If Marian noticed the slight look of surprise that crossed his face, however, she ignored it, sauntering casually into the courtyard with her arms hugged lightly to her chest. The expression on her face was tolerant enough, but far from welcoming. Not surprised at all.
            “It has been a long time,” she said as she reached them. “I believe the last time we met was the day you allowed my brother to accompany you on this suicide trip you called a crusade.”
            Robin knew he should have expected this; Marian hadn’t changed in the least. Subconsciously he prepared for battle. Again.
            “He made his own decision,” he answered.
            “He followed you,” Marian said sharply. “He always followed you because he respected you.” She surveyed him briefly, reading in his eyes what Robin couldn’t say aloud. “He’s dead, isn’t he?”
            Robin nodded.
            “I should have known,” Marian said, her voice edged with bitterness. “It was a fool’s hope I entertained that you would look after him.” She turned to Jasmine, who, though unknown to her, provided an adequate outlet for anger that had been pent up for a long time. “You may not know it,” she added in an enlightening tone, “but you are traveling with a man who has managed to single-handedly take away the two things I held most important in this life, all within five years.”
            “I know little about him,” Jasmine answered in Robin’s defense. “Only that he has given me the thing I hold most dear. Freedom.”
            Marian rounded on Robin again.
            “And just what is it you want to give me, Robert? Come to pay your penance?”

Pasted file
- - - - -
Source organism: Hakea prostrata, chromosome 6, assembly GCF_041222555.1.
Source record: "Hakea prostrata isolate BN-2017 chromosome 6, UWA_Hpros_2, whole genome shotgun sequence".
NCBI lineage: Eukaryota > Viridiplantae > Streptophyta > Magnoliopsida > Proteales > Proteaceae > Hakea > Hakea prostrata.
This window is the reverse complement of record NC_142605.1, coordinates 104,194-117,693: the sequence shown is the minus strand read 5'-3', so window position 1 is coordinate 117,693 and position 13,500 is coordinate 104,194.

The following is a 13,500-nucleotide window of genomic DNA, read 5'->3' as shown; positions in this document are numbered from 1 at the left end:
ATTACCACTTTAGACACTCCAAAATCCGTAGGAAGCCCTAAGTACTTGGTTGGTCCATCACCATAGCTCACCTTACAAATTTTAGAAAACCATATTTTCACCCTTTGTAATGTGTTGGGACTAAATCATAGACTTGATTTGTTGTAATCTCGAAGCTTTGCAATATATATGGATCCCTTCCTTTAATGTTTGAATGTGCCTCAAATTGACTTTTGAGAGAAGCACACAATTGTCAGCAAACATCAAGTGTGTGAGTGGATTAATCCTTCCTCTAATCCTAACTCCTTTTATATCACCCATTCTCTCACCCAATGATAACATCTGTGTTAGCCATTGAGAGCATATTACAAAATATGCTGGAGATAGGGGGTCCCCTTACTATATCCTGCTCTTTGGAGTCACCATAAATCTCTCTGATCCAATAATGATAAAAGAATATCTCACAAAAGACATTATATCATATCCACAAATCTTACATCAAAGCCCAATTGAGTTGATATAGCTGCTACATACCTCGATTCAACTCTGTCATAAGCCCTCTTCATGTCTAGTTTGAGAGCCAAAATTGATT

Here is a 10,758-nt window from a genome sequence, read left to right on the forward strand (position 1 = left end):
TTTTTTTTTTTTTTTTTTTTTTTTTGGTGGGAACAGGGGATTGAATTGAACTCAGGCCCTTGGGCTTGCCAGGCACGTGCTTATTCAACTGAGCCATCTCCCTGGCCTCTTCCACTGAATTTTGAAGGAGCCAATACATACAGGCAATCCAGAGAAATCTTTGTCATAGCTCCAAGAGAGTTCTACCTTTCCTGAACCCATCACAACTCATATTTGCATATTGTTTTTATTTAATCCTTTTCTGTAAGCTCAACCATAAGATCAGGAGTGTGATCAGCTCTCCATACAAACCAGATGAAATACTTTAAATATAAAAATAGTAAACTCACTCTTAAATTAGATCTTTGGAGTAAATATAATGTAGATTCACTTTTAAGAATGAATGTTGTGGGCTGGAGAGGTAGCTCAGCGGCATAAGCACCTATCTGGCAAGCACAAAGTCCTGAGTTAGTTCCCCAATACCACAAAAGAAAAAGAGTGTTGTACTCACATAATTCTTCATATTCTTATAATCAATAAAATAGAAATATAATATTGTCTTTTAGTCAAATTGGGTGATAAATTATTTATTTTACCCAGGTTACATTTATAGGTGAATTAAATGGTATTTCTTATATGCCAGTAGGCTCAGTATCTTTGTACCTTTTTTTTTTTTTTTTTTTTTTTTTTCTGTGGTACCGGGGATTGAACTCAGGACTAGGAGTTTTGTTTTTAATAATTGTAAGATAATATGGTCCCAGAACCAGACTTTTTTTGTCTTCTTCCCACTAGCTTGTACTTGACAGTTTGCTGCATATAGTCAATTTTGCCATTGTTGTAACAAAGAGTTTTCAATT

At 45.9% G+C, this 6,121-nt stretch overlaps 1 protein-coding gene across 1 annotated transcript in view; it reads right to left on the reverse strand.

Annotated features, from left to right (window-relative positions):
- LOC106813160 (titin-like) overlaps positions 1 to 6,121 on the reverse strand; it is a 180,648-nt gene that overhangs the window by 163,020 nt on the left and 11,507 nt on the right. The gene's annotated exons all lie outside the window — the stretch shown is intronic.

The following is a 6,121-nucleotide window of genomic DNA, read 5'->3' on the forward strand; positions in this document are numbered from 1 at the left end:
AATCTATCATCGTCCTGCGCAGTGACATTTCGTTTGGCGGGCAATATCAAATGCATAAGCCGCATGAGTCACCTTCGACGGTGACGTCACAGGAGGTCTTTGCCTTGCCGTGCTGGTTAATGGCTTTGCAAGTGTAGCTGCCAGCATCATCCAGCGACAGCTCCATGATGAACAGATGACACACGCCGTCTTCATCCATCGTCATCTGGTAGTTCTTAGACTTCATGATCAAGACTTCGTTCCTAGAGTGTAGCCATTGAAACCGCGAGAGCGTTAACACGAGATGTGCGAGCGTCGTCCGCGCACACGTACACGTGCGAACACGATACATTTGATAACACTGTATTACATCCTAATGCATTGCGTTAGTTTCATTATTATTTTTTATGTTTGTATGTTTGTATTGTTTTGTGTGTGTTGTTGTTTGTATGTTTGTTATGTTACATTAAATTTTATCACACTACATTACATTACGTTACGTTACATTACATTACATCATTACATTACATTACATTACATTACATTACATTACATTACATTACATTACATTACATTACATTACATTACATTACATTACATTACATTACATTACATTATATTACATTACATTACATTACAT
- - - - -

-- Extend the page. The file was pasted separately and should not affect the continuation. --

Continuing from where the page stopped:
“I’ve paid my penance, Marian,” Robin said, and he could hear the anger etched into his own voice. “I spent a year locked up with twenty other men who would have gladly given their lives for our king’s quest, eleven of whom did, rotting away like rats in a cage while the rest of the army came home without a second thought. I watched men suffer and grow ill with fever, watched their hope slowly fade away until there was nothing left. I have seen war and killing and bloodshed, all of it locked away in my mind forever, never to be removed, never to be forgiven, so believe me when I tell you, Marian, I have paid my penance.”

Reviews for Forever the Horizon: Part I, Fortune’s Charm

“If you like the story of Robin Hood (and who doesn't) you will LOVE this book!!! The author has done a tremendous amount of research on the Robin Hood story and incorporates this into a modern day treasure hunt! This is a fun, fast- paced, action-packed read with a little romance thrown in for good measure. A must buy! The only bummer..... waiting for Part Two!”
-        D. Shinn

“A cool spin on Robin Hood's adventurous life! Flashbacks really make this fun to read...this definitely has "movie" written all over it!”
-        C. Christie

“Great Read. A quirky little insight into Robin Hood and a group modern-day treasure hunters. Fast-paced and easy to read.”
-        Davo

Purchasing and Review Information

Contact Information

About the Author

Colorado Marshal was born and raised in rural California. An avid storyteller, she has been writing for most of her life. A wide variety of interests and hobbies gives her plenty to put on the page, and themes ranging from aviation to equestrian vaulting are all likely to crop up in her books at some point or another. In addition to writing, she is in the process of starting her own publishing company, Tomcat Alley Press, with the intent of helping other writers achieve their literary dreams. She divides her time between beautiful San Luis Obispo County, California and the equally-beautiful Margaret River Region of Western Australia.

About the Press

Tomcat Alley Press was derived from the simple notion that adventure is everywhere in life, and all you have to do is reach out and grab it. Adventure means many things to many people. Sometimes, it is simply creative expression at its finest, those moments in life when one’s desires match up perfectly with their actions. Writing. Singing. Painting. Creating something that, until then, only existed in the mind. Tomcat Alley Press is an embodiment of many of these concepts. The thrill of travel, the freedom of flying. The reward of success after a long, hard road to the top. Our authors are the alley cats of art: they are tough, resilient, and determined to succeed in their craft.

Welcome to Tomcat Alley Press. Adventure lives here. Enjoy the trip.